The main roads through Ubud will obviously be closed for a period of time during the ceremony around 5pm. We do many things to “scare off” bad influences, and what might be called bad spirits. You will see people making smoke and banging on pots and pans in their houses the day before Nyepi to scare off all bad things. Some people make firecrackers out of bamboo tubes, so the explosions will scare off evil influences. One of the biggest and most exciting ways we send evil away is the Ogoh-Ogoh (Giant Puppet) parade, in which representations of all kinds of troubling creatures are paraded through the town and villages of Padangtegal, Jalan Hanonman and Peliatan Village from Tebesaya to Jalan Raya Peliatan.


Nyepi means “to observe silence”. It is a very holy day in Bali and is our celebration of the New Year in the Balinese Caka calendar. On the first day of the New Year we observe total silence, fasting and using no fires or electricity, we hide inside our homes for a whole day. This is an ancient custom which is still strictly observed here.

VISITORS ARE EXPECTED TO OBSERVE THE SILENCE OF NYEPI ALSO. THIS MEANS YOU MUST STAY INSIDE, SHINE NO LIGHTS, LIGHT NO FIRES AND MAKE NO NOISE from midnight on the day before until sunrise on the day after Nyepi. For many, many years visitors to Bali have respected this custom and many have found it a wonderful experience as well. We hope and expect that you will continue the tradition and in this way uphold the good relations between people of many faiths and customs here in Bali. It might help if you understand Nyepi a little better.

Nyepi represents a way to begin life anew, with the troubling and dark aspects of the past year put well behind us.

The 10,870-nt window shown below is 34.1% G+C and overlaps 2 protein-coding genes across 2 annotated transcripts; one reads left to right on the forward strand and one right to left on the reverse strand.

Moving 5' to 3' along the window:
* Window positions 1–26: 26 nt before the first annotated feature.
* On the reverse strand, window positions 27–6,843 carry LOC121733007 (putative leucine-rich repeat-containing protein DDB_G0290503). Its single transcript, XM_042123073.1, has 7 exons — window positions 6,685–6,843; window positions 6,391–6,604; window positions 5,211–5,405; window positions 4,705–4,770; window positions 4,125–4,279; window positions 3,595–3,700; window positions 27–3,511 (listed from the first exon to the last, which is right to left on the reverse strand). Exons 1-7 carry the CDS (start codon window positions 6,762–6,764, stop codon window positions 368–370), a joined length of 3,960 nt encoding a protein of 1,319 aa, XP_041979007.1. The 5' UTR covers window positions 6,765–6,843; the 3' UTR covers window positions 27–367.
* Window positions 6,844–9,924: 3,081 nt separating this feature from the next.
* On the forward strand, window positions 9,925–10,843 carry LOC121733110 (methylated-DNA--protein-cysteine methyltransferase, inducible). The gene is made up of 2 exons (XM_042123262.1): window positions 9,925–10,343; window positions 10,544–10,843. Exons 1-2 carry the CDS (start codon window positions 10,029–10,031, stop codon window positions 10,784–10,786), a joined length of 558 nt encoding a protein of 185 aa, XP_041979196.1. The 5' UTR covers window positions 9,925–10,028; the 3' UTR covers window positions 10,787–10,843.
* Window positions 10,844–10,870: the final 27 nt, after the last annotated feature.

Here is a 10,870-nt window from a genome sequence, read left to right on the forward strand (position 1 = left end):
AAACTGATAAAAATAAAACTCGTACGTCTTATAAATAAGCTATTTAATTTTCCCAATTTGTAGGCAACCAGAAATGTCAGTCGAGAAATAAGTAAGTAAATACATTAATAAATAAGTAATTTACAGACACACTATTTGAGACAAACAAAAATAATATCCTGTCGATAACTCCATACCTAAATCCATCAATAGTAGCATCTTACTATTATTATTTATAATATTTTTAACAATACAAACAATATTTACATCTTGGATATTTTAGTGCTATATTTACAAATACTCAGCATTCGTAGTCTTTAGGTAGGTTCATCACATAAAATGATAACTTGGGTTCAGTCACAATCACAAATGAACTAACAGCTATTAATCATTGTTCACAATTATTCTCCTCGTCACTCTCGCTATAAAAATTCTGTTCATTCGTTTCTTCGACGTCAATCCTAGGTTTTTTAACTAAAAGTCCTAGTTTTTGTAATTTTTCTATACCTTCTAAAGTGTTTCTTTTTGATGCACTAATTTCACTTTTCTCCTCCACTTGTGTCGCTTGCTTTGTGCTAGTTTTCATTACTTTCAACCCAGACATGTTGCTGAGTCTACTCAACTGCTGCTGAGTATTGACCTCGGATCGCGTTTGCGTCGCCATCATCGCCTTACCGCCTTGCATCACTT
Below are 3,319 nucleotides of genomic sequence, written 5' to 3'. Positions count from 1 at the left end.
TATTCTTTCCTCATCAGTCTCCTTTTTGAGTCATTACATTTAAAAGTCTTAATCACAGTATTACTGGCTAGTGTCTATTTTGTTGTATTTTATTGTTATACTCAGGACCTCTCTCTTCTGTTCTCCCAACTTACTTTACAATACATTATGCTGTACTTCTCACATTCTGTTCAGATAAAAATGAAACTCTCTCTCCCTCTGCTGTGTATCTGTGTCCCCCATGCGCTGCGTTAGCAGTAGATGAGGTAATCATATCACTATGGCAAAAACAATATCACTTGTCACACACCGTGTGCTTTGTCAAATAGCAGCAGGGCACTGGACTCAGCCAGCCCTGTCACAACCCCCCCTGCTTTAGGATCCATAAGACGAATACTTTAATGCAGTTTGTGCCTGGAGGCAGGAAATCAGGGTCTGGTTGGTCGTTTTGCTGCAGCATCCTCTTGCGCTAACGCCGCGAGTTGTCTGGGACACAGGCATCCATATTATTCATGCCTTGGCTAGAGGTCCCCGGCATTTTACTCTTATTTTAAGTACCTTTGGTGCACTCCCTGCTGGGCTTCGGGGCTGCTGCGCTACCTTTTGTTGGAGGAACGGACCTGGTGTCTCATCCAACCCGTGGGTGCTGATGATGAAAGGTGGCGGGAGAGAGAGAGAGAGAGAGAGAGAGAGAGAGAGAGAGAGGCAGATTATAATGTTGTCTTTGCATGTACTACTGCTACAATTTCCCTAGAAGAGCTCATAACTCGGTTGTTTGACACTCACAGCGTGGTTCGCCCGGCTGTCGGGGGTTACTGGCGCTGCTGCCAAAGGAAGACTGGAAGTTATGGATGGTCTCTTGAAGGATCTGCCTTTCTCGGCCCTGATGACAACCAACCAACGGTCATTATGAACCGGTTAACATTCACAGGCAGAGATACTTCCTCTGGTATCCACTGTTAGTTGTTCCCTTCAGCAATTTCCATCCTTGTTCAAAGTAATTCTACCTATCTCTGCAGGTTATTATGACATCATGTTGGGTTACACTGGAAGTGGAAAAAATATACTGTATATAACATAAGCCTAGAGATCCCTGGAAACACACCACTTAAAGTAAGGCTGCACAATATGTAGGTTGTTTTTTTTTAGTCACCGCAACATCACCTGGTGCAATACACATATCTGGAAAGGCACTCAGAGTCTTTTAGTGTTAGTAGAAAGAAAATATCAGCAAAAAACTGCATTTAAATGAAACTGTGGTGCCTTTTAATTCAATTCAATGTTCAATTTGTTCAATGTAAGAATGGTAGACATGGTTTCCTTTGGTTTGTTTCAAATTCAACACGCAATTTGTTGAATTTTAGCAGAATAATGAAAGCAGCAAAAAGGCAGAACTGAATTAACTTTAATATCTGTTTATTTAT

• You must stay inside your home, homestay or hotel.
  • No lights, electricity, stoves, radios, stereos may be used.
  • No cooking or heating water.
  • No noise or music is to be heard.
  • No motors or vehicles may be used except in dire emergency.


  • If you want to eat on Nyepi, purchase or prepare meals, snacks and drinks the day before, then wrap it all up and save it for Nyepi. Your homestay, hotel or a local restaurant will be happy to provide you with all the packed food and drinks you like on the day before Nyepi.
  • Use the dark hours when you can’t shine lights to catch up on sleep!
  • Set aside some good reading material in your room ahead of time.
  • If you want to talk with people, do it inside and keep your voices low.
  • Don’t go walking around sightseeing please; there is nothing to see. All businesses and facilities will be closed.
  • Try meditating, or use the day to evaluate your life and changes you want to make.
  • Enjoy the rare experience of total peace and quiet.
  • No airplanes are allowed to land on the islands during Nyepi.
  • No television stations broadcast during Nyepi.

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copyright 2011-2016 Loxley Browne